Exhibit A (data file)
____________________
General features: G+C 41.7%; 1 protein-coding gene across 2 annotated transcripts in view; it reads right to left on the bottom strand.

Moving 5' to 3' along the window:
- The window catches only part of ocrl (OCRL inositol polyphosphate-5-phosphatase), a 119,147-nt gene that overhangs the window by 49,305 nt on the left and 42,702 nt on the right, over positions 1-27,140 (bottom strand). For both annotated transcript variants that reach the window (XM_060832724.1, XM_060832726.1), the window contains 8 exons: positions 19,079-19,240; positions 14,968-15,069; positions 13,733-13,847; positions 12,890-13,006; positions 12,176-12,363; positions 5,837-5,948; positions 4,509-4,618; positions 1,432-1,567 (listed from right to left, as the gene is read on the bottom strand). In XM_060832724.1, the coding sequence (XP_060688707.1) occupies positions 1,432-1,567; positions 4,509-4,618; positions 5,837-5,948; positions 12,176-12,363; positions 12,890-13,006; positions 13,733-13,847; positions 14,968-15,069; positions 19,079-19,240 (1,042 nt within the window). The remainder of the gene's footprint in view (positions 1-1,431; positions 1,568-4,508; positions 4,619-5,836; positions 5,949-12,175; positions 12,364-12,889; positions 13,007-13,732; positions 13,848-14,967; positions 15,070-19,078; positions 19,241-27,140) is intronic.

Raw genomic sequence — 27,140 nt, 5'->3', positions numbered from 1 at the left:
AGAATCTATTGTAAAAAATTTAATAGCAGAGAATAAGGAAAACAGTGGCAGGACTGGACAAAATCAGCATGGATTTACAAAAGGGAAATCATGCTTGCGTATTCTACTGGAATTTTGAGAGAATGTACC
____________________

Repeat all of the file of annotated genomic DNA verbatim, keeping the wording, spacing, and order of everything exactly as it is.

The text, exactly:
General features: G+C 41.7%; 1 protein-coding gene across 2 annotated transcripts in view; it reads right to left on the bottom strand.

Moving 5' to 3' along the window:
- The window catches only part of ocrl (OCRL inositol polyphosphate-5-phosphatase), a 119,147-nt gene that overhangs the window by 49,305 nt on the left and 42,702 nt on the right, over positions 1-27,140 (bottom strand). For both annotated transcript variants that reach the window (XM_060832724.1, XM_060832726.1), the window contains 8 exons: positions 19,079-19,240; positions 14,968-15,069; positions 13,733-13,847; positions 12,890-13,006; positions 12,176-12,363; positions 5,837-5,948; positions 4,509-4,618; positions 1,432-1,567 (listed from right to left, as the gene is read on the bottom strand). In XM_060832724.1, the coding sequence (XP_060688707.1) occupies positions 1,432-1,567; positions 4,509-4,618; positions 5,837-5,948; positions 12,176-12,363; positions 12,890-13,006; positions 13,733-13,847; positions 14,968-15,069; positions 19,079-19,240 (1,042 nt within the window). The remainder of the gene's footprint in view (positions 1-1,431; positions 1,568-4,508; positions 4,619-5,836; positions 5,949-12,175; positions 12,364-12,889; positions 13,007-13,732; positions 13,848-14,967; positions 15,070-19,078; positions 19,241-27,140) is intronic.

Raw genomic sequence — 27,140 nt, 5'->3', positions numbered from 1 at the left:
AGAATCTATTGTAAAAAATTTAATAGCAGAGAATAAGGAAAACAGTGGCAGGACTGGACAAAATCAGCATGGATTTACAAAAGGGAAATCATGCTTGCGTATTCTACTGGAATTTTGAGAGAATGTACC